Oct. 12, 2016

73. Avery Train Depot

On my grand adventure along the St. Joe River Byway I came across the small town of Avery. Situated right in the center of the Idaho Panhandle National Forest, Avery is a beautiful town with a rich history. To be honest, I almost missed it. Avery is a very small place. As you come along the road passing right through town its beauty captivates you and in an instant you could miss the historical train depot right in the center of town.

Avery was developed in 1906 with the construction of the Chicago, Milwaukee and St. Paul Railway line. The town was named after Avery Rockefeller (of THAT family) because his father owned stock in the railroad. Avery was designated a major division point on the railroad as it was being built across the nation.

I have to put a side note here. **Avery has a rich history. One of the really interesting facts I uncovered about the area is the story of the Big Burn.

In 1910 the fire season started early. Spring and summer were dry…really dry and the summer weather was hot. On August 20 a cold front blew in bringing hurricane force winds. Lightening started several small fires that quickly got wind-whipped into on blazing inferno. There are many names for this fire. “The Big Burn”, “The Big Blowup” or “The Devil’s Broom Fire”. Once thing is for sure, it is believed to be the deadliest forest fire in U.S. history!

In two days the fire burned 2 ½ million acres of forest land. Can you imagine? In two days! During the fire it was estimated that a 20 mile solid line of fire was headed towards the town of Avery. When the fire loomed over the town, it looked pretty hopeless. They just didn’t have any warning. The railroad was able to evacuate 200 residents over to Washington, but a handful of railroad employees stayed behind to try and save the town. They built backfires and when they crawled from their shelters many hours later, they had managed to save the town. Only one structure burnt. However, the fire claimed the lives of 20 firefighters northwest of the community.**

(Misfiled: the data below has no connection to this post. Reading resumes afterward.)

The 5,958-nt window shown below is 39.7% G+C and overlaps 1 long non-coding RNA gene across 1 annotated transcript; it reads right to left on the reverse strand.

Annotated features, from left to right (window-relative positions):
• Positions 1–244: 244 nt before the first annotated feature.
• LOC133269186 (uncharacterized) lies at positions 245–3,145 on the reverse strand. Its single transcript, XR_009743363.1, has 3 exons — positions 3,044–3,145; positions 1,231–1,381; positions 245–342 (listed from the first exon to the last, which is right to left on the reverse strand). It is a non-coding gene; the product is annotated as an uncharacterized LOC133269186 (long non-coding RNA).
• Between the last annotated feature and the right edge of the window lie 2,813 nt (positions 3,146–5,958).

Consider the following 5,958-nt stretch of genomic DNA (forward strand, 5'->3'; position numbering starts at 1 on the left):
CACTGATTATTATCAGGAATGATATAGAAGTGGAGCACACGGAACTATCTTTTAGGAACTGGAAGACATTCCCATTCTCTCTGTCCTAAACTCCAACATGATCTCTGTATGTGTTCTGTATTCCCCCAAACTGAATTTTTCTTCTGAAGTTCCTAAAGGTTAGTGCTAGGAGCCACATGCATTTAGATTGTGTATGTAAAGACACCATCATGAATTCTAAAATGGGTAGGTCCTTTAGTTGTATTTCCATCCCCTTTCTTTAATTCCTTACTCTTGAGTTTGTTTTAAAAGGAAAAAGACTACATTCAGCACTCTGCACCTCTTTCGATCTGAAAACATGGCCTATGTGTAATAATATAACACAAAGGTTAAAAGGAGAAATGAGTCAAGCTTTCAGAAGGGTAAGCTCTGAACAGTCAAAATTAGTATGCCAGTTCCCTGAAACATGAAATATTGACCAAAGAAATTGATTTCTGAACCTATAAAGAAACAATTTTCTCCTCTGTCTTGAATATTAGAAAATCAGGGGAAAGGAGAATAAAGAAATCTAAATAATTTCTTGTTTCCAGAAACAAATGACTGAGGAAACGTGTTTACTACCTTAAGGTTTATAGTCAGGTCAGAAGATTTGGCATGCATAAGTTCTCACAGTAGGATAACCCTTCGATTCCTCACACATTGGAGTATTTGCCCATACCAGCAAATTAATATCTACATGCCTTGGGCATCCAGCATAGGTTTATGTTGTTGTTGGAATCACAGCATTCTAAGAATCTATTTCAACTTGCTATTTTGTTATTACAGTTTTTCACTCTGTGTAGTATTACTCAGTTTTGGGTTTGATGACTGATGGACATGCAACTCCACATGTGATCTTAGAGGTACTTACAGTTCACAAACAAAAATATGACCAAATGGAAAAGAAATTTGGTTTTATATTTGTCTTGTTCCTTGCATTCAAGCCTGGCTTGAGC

Amazing right! Now as you pull into Avery, off to the left (if you are coming from St. Maries) is the Avery Museum Complex. The complex includes the former Milwaukee Rail Depot, a fish pond and a Twin Grove rail car. Within the rail car are historic photographs and museum pieces. It is like walking back in time. It was built in 1947 and operated between Chicago and St. Paul. The history has been painstakingly preserved. The depot houses a museum room, library, and the town Post Office.

The fish pond was built by the railroad in the first few years of operation and is now stocked with some extremely large rainbow trout. The kiddos can purchase fish food to feed them.

The entire complex was built in 1909 by the Milwaukee Railroad and sold to Avery in 1980. It was added to the National Register of Historic Places due to its association with the Big Burn in 1910.

Location: Take ID-55 into New Meadows (approximately 121 miles). Turn left onto US-95 N and continue into Spalding. Then merge onto US-12 (right) which will become ID-3 N (approximately 262 miles). Follow until you reach Deary then merge to the left onto ID-9 and follow until that merges with ID-6 (to the right). Follow until ID-6 merges back with ID-3. Then continue on ID-3 until you reach St. Maries (approximately 85 miles). Take the St. Joe River Byway for 45 miles right into Avery. The Depot is on the left.

Cost: Just gas. It’s all free.

Hours: The railcar, fish pond and library are always open. The museum room is open weekdays and Saturday mornings.

Lodging: Refer to St. Joe Scenic River Byway post for information on nearby lodging.

Dining: Scheffy’s Motel and General Store has supplies, but I didn’t see any places to sit and eat. However, St. Maries has several great restaurants and so does the other end of the Byway, the city of Wallace.

There are picnic tables at the Depot if you wish to take a minute and enjoy the scenery while you picnic.

Special Notes: This is a really nice place to stop and the history is mind boggling. This little town has seen so much and is still incredibly beautiful. If you are spending some time enjoying the Byway, you must stop here.